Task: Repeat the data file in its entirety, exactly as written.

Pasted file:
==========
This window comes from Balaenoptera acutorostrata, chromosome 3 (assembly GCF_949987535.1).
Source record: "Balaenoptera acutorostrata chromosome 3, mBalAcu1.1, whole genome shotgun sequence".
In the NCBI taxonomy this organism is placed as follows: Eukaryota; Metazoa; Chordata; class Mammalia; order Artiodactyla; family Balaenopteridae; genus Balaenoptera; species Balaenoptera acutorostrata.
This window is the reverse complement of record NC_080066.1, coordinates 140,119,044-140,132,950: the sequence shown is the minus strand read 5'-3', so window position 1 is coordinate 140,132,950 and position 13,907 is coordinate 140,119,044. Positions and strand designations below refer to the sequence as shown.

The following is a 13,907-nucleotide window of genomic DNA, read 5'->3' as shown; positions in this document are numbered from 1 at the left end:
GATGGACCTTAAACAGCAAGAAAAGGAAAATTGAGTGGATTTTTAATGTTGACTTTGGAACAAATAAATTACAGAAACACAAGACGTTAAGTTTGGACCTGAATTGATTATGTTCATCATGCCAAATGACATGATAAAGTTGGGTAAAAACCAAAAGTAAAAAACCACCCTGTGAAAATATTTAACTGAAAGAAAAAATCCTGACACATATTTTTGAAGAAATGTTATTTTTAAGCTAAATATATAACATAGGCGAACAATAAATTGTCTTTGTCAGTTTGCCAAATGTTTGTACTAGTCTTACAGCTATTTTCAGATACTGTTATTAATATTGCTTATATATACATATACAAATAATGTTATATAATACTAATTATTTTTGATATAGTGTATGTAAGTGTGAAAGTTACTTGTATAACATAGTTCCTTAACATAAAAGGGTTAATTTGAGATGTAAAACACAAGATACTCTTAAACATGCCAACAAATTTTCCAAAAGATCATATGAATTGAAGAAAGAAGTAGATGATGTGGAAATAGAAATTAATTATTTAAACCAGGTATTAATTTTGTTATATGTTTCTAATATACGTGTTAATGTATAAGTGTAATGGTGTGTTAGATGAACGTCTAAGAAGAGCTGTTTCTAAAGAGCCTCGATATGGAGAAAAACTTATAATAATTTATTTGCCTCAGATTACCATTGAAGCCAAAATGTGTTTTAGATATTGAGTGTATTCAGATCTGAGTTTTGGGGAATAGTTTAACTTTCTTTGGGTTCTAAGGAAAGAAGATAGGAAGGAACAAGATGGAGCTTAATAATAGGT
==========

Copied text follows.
This window comes from Balaenoptera acutorostrata, chromosome 3 (assembly GCF_949987535.1).
Source record: "Balaenoptera acutorostrata chromosome 3, mBalAcu1.1, whole genome shotgun sequence".
In the NCBI taxonomy this organism is placed as follows: Eukaryota; Metazoa; Chordata; class Mammalia; order Artiodactyla; family Balaenopteridae; genus Balaenoptera; species Balaenoptera acutorostrata.
This window is the reverse complement of record NC_080066.1, coordinates 140,119,044-140,132,950: the sequence shown is the minus strand read 5'-3', so window position 1 is coordinate 140,132,950 and position 13,907 is coordinate 140,119,044. Positions and strand designations below refer to the sequence as shown.

The following is a 13,907-nucleotide window of genomic DNA, read 5'->3' as shown; positions in this document are numbered from 1 at the left end:
GATGGACCTTAAACAGCAAGAAAAGGAAAATTGAGTGGATTTTTAATGTTGACTTTGGAACAAATAAATTACAGAAACACAAGACGTTAAGTTTGGACCTGAATTGATTATGTTCATCATGCCAAATGACATGATAAAGTTGGGTAAAAACCAAAAGTAAAAAACCACCCTGTGAAAATATTTAACTGAAAGAAAAAATCCTGACACATATTTTTGAAGAAATGTTATTTTTAAGCTAAATATATAACATAGGCGAACAATAAATTGTCTTTGTCAGTTTGCCAAATGTTTGTACTAGTCTTACAGCTATTTTCAGATACTGTTATTAATATTGCTTATATATACATATACAAATAATGTTATATAATACTAATTATTTTTGATATAGTGTATGTAAGTGTGAAAGTTACTTGTATAACATAGTTCCTTAACATAAAAGGGTTAATTTGAGATGTAAAACACAAGATACTCTTAAACATGCCAACAAATTTTCCAAAAGATCATATGAATTGAAGAAAGAAGTAGATGATGTGGAAATAGAAATTAATTATTTAAACCAGGTATTAATTTTGTTATATGTTTCTAATATACGTGTTAATGTATAAGTGTAATGGTGTGTTAGATGAACGTCTAAGAAGAGCTGTTTCTAAAGAGCCTCGATATGGAGAAAAACTTATAATAATTTATTTGCCTCAGATTACCATTGAAGCCAAAATGTGTTTTAGATATTGAGTGTATTCAGATCTGAGTTTTGGGGAATAGTTTAACTTTCTTTGGGTTCTAAGGAAAGAAGATAGGAAGGAACAAGATGGAGCTTAATAATAGGT